In Texas’s Permian Basin, there’s no shortage of oil resources. In fact, the proliferation of proven reserves in Texas will likely make the state the third largest producer of oil in the world by next year, even in front of Middle Eastern nations such as Iraq and Iran. But, as can be observed throughout the energy industry, a perfect storm of unforeseen disruption can undermine market flows and increase the cost of doing business.
Enter the steel tariffs (otherwise known as “import taxes”) introduced by the Trump administration earlier this year. In June, President Trump imposed 25 percent tariffs on steel goods, with temporary exemptions for North American Free Trade Agreement (NAFTA) trading partners Canada and Mexico. The tariffs posed an immediate problem for pipeline producers, who found a lack of suitable domestic alternatives for purchasing pipeline steel. According to the Association of Oil Pipe Lines, “U.S. domestic steel producers largely exited the pipeline business because of its small market, higher costs, and lower margins, choosing to focus instead on higher volume products (steel for automobiles, appliances, etc),…” Plains All American Pipeline estimates that tariffs will tack $40 million in additional costs onto its $1.1 billion Cactus II pipeline slated to deliver oil from the Permian basin. The company made this issue clear to the Commerce Department, which denied their request for a tariff exemption due to alleged “suitable product…available from domestic producers.”
Even Plains All American Pipeline’s estimate, which implies increased project costs of 3.6 percent, doesn’t take into account the effect of retaliatory tariffs by foreign powers. Since President Trump’s announcement that the United States will pursue a path of higher tariffs, allies and foes alike responded with their own tariff measures proportional to American rates. In other cases, the administration has taken inspiration from nations that implemented tariffs before America even began reevaluating trade policy. Such was the case in September of 2017, when the European Union imposed a (up to) 30 percent tax on Chinese-made solar panel imports.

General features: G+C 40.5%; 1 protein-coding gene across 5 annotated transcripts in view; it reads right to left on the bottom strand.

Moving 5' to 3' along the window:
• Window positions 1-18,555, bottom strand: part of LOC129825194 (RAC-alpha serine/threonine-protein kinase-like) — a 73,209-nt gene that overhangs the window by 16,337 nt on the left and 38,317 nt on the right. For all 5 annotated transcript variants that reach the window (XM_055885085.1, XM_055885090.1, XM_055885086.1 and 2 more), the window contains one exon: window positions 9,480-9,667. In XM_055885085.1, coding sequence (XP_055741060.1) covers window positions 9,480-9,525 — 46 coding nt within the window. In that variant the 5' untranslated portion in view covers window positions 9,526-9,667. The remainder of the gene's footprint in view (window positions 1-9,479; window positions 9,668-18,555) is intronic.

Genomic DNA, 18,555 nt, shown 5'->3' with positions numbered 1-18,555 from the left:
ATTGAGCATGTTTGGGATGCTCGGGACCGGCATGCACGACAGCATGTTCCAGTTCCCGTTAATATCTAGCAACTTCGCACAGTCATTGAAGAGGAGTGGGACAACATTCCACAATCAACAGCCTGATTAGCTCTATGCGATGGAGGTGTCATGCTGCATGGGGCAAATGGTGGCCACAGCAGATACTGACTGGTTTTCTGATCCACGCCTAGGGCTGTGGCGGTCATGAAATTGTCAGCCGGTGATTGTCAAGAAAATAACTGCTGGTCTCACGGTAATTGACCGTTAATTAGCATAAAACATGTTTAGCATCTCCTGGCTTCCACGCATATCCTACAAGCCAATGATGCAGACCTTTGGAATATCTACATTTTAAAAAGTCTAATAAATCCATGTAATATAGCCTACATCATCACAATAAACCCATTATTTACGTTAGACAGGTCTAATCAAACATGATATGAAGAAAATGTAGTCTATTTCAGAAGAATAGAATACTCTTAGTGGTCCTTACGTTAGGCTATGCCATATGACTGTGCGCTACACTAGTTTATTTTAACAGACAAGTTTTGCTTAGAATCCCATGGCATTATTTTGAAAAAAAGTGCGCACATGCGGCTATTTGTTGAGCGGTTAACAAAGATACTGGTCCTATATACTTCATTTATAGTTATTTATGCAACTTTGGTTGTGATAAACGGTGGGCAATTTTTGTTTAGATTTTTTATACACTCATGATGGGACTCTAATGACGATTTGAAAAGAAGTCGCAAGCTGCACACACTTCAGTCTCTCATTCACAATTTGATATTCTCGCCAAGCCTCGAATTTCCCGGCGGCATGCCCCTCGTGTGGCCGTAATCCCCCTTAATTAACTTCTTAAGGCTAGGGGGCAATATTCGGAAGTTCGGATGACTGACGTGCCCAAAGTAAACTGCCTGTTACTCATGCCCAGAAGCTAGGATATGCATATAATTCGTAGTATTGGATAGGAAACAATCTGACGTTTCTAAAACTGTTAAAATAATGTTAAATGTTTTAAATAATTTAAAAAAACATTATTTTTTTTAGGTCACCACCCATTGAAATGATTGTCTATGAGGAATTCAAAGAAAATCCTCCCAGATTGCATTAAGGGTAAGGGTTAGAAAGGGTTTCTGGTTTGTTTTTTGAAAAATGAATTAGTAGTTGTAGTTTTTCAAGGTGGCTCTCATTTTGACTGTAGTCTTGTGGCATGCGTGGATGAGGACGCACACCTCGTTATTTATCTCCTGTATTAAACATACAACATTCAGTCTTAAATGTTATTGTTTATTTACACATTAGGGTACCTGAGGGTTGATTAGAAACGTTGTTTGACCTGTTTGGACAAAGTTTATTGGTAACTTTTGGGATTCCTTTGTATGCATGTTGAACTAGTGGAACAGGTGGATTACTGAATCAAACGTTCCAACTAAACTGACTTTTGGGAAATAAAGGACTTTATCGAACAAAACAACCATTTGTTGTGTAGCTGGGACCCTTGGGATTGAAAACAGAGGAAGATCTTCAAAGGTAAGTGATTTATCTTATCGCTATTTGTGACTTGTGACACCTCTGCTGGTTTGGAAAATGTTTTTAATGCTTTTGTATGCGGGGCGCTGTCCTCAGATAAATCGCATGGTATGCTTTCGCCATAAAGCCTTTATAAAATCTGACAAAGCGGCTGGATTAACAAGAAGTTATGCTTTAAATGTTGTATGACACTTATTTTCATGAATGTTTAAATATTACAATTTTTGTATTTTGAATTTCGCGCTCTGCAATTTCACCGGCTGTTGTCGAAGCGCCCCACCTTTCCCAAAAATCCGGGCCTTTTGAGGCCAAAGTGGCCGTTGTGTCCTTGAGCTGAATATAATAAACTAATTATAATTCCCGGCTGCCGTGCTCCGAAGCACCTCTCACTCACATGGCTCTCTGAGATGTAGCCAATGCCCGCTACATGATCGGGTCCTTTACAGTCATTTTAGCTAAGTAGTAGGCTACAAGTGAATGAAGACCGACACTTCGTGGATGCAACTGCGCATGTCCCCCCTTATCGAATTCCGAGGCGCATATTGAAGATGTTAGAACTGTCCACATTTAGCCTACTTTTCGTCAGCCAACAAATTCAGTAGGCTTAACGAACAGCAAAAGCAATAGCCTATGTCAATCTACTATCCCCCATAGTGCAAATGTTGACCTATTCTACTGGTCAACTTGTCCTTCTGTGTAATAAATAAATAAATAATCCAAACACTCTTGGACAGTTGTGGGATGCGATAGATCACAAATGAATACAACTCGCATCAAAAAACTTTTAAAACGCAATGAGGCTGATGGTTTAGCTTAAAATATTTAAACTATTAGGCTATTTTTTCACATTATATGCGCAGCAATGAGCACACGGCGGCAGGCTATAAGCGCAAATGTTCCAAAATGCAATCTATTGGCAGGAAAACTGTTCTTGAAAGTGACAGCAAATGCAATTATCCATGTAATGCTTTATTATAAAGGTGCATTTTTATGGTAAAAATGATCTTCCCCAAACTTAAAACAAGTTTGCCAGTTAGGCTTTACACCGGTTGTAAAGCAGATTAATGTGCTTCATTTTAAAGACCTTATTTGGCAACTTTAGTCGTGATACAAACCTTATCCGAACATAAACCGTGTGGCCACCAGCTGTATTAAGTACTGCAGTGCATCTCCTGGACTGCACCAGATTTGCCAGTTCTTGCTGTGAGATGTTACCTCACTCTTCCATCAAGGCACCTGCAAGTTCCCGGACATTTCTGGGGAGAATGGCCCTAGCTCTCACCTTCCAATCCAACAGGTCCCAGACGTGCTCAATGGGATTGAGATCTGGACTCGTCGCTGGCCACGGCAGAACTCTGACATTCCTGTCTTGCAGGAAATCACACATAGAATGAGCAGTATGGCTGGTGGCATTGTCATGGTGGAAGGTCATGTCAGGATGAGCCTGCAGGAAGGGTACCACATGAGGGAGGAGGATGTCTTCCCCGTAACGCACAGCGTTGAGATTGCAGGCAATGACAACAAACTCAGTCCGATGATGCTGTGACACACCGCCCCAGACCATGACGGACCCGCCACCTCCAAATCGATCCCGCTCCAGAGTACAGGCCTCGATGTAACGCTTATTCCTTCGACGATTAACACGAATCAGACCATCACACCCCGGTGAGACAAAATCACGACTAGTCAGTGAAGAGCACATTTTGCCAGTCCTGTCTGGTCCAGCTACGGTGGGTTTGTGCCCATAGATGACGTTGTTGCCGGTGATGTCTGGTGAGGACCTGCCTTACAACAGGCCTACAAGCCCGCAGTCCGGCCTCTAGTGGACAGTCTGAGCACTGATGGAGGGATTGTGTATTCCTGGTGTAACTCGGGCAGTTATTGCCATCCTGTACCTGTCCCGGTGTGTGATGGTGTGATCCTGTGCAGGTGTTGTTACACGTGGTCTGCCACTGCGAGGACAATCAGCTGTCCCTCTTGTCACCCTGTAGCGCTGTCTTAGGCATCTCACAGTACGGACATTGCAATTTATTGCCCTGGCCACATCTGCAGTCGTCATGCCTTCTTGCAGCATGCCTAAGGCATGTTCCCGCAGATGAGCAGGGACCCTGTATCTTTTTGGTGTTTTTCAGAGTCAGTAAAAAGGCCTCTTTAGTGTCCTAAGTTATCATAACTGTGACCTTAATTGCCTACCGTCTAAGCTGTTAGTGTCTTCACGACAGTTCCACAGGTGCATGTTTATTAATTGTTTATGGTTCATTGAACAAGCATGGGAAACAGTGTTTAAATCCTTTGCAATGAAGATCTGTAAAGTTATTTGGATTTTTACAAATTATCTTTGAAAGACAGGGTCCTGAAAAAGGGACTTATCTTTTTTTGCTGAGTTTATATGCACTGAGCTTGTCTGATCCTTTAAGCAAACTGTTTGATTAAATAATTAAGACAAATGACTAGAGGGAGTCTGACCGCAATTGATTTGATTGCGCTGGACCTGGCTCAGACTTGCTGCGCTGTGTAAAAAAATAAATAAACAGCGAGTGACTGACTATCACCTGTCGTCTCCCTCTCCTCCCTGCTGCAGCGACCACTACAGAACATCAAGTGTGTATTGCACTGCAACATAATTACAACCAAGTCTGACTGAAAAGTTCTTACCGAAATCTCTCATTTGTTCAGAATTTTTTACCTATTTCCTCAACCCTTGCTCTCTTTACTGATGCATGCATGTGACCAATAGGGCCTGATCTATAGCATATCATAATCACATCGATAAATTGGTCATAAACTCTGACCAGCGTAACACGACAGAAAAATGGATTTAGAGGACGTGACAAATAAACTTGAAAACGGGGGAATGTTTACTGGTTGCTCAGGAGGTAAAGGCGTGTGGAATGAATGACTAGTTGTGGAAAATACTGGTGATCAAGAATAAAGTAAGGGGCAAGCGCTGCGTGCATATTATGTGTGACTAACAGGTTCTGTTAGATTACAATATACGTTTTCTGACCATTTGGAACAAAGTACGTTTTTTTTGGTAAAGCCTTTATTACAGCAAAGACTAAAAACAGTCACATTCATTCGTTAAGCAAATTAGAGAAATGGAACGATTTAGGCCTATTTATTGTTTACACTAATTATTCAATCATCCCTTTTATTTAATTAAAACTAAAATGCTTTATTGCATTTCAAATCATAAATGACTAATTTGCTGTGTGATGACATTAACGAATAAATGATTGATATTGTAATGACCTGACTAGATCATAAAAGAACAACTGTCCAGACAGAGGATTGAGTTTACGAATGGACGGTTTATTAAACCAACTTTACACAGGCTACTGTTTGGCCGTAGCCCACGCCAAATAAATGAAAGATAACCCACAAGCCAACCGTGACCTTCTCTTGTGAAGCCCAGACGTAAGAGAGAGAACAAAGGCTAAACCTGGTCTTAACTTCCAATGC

The logic of bolstering domestic panel manufacturing vis-à-vis import taxes appealed to the President, who announced in January a 30 percent tariff on foreign panel parts over the next four years. According to a June Reuters report, the announcement let to $2.5 billion in project freezes and diminished investment due to higher anticipated costs. In just the few months since the announcement, panel prices have already gyrated back and forth as American buyers went on a foreign purchasing frenzy and the Chinese government recalibrated its production incentives. California Solar & Storage Assn. executive director Bernadette Del Chiaro said of the policy change: “We’re still really reeling from the impact…Almost 50% of the roiling and disruption comes from just the unknown and the uncertainty.” Largely due to this uncertainty, clean energy research firm GTM Research slashed utility-scale solar installation forecast by roughly one-fifth for each of the next two years.
Even the ethanol sector, which is mostly homegrown and caters to consumers within American borders, is starting to feel the bite of import taxes. In response to trade threats, China notified the World Trade Organization in April that it would no longer honor ethanol trade carve-outs to America, disadvantaging billions of dollars worth of farmer output from states such as Nebraska and Iowa. The worsening trade ties has proven especially devastating for biomass producers, who incorporated China’s new 10 percent ethanol blend-in fuel requirement into business projections. All parties are now at a disadvantage, with depressed American sales and Chinese refineries struggling to find ethanol elsewhere to use at refineries.
Clearly, various tariffs have already had a wide-ranging impact on the energy sector, injecting uncertainty and increased costs into already complex undertakings. While dealing with policy swings and international market ramifications can be daunting, Ensight Energy offers comprehensive financial advisory services to evaluate business plans and adapt to changing realities. For expert financial and technical advisory services during every stage of your energy project’s lifecycle, feel free to contact us via email at firstname.lastname@example.org or by phone at 720.648.6554.